April 14, 2004
Pre-K Voucher Program Debated
Florida legislators are working to create the largest state-funded pre-kindergarten program in the country. In 2000, 59 percent of Florida’s citizens voted to approve an amendment requiring the state to create by 2005 a voluntary, free, high-quality education program for all four-year-olds.
Thus far, members of the House and Senate have not been able to reach agreement on exactly how to fulfill the mandate. The challenge lies in giving public, private, and faith-based programs sufficient autonomy, while putting in place accountability measures and performance standards.
“It is probably one of the most challenging issues I’ve ever been involved in,” Sen. Lisa Carlton (R-Osprey) told the Miami Herald.
“Because we don’t have enough spaces in the public schools, it’s necessary for Florida to partner with the private sector,” she explained. “On the other hand, if you create too much regulation, too many prescriptive standards, the private sector is going to say, ‘I don’t need this.'”
The Herald also reported that Patrick Heffernan, president of Floridians for School Choice, is urging the state to allow education providers to continue to choose the curriculum and teacher standards and leave accountability for a child’s performance to parents.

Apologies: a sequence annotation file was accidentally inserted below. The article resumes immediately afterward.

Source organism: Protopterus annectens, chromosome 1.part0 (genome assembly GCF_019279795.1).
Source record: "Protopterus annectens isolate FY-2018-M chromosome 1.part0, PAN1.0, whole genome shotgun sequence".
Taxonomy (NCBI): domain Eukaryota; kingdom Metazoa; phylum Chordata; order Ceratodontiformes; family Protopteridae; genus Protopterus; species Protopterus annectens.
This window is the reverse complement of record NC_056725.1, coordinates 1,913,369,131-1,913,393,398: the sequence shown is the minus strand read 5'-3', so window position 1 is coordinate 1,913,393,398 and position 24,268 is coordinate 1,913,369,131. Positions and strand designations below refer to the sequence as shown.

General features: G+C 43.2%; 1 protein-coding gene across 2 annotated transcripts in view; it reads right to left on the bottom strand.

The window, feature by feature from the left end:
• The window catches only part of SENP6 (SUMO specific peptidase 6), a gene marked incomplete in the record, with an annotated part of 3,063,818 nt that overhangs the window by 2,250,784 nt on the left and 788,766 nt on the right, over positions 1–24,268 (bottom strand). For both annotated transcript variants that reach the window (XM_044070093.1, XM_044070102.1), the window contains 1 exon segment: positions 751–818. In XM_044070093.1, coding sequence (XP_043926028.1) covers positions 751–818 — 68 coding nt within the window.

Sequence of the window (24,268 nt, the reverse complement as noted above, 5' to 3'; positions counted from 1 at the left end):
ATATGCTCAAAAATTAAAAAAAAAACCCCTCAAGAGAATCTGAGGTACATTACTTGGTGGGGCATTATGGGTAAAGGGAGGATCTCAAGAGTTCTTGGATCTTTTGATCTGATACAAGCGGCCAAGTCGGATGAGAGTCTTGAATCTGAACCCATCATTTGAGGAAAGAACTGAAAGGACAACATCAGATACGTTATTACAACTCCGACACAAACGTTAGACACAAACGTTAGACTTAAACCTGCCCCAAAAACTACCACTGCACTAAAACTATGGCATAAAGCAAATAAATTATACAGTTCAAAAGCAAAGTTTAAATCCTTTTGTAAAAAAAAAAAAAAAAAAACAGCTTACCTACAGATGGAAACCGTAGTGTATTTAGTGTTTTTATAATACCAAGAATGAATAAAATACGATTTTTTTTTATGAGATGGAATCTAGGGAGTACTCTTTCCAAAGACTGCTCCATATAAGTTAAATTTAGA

“Don’t judge quality by input, by [education] degrees or the size of the classroom,” Heffernan told the Herald. “Judge them by how well prepared these children are when they are finished.” Miami Herald
April 5, 2004
School District Warned: Change to Survive
With 5,500 students lost to charter schools and other competitors over the past five years and with thousands more expected to leave if the trend continues, the Minneapolis public school system must change some of its operations in order to survive, warned the Minneapolis Star Tribune in an April 16 editorial.
Other Minnesota school districts are facing similar enrollment shifts, with about one in six students (18 percent) across the state attending some kind of contract, alternative, charter, private, or homeschool program.
“Minneapolis school board members and the new superintendent they choose must consider new ways to govern, administer, and deliver education,” the editorial recommended. “They must preserve successful methods and embrace change. Instead of viewing charter schools as threats that siphon students away, they should learn from the successes in those programs, replicate what works, and include and promote them as a public school choice.”
Surveys suggest the changes the district needs to make for Minneapolis parents to reconsider the public schools do not involve rocket science. The two major concerns expressed by parents about city schools are the quality of academic programs and the lack of student discipline.